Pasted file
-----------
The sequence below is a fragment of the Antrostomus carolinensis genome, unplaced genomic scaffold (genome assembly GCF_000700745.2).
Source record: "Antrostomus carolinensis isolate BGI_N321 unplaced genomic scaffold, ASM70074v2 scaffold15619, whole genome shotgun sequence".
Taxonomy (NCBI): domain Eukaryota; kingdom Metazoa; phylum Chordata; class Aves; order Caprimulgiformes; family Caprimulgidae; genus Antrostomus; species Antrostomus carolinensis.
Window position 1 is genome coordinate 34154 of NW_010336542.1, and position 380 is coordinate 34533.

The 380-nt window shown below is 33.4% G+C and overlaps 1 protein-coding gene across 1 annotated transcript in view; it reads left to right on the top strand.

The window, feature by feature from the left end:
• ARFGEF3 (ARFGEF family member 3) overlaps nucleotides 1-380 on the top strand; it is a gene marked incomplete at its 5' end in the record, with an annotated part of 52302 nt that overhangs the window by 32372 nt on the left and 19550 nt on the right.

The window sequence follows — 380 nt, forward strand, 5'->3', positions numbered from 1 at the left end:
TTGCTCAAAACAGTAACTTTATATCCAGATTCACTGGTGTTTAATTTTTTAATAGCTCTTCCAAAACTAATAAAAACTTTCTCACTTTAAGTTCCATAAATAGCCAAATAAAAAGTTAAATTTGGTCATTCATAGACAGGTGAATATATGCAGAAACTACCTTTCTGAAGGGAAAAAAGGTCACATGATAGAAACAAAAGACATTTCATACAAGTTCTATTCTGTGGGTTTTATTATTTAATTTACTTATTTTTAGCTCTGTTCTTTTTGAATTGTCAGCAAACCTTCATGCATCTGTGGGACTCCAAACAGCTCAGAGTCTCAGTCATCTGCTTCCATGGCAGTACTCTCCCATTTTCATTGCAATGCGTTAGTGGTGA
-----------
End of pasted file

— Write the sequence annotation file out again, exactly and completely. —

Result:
The sequence below is a fragment of the Antrostomus carolinensis genome, unplaced genomic scaffold (genome assembly GCF_000700745.2).
Source record: "Antrostomus carolinensis isolate BGI_N321 unplaced genomic scaffold, ASM70074v2 scaffold15619, whole genome shotgun sequence".
Taxonomy (NCBI): domain Eukaryota; kingdom Metazoa; phylum Chordata; class Aves; order Caprimulgiformes; family Caprimulgidae; genus Antrostomus; species Antrostomus carolinensis.
Window position 1 is genome coordinate 34154 of NW_010336542.1, and position 380 is coordinate 34533.

The 380-nt window shown below is 33.4% G+C and overlaps 1 protein-coding gene across 1 annotated transcript in view; it reads left to right on the top strand.

The window, feature by feature from the left end:
• ARFGEF3 (ARFGEF family member 3) overlaps nucleotides 1-380 on the top strand; it is a gene marked incomplete at its 5' end in the record, with an annotated part of 52302 nt that overhangs the window by 32372 nt on the left and 19550 nt on the right.

The window sequence follows — 380 nt, forward strand, 5'->3', positions numbered from 1 at the left end:
TTGCTCAAAACAGTAACTTTATATCCAGATTCACTGGTGTTTAATTTTTTAATAGCTCTTCCAAAACTAATAAAAACTTTCTCACTTTAAGTTCCATAAATAGCCAAATAAAAAGTTAAATTTGGTCATTCATAGACAGGTGAATATATGCAGAAACTACCTTTCTGAAGGGAAAAAAGGTCACATGATAGAAACAAAAGACATTTCATACAAGTTCTATTCTGTGGGTTTTATTATTTAATTTACTTATTTTTAGCTCTGTTCTTTTTGAATTGTCAGCAAACCTTCATGCATCTGTGGGACTCCAAACAGCTCAGAGTCTCAGTCATCTGCTTCCATGGCAGTACTCTCCCATTTTCATTGCAATGCGTTAGTGGTGA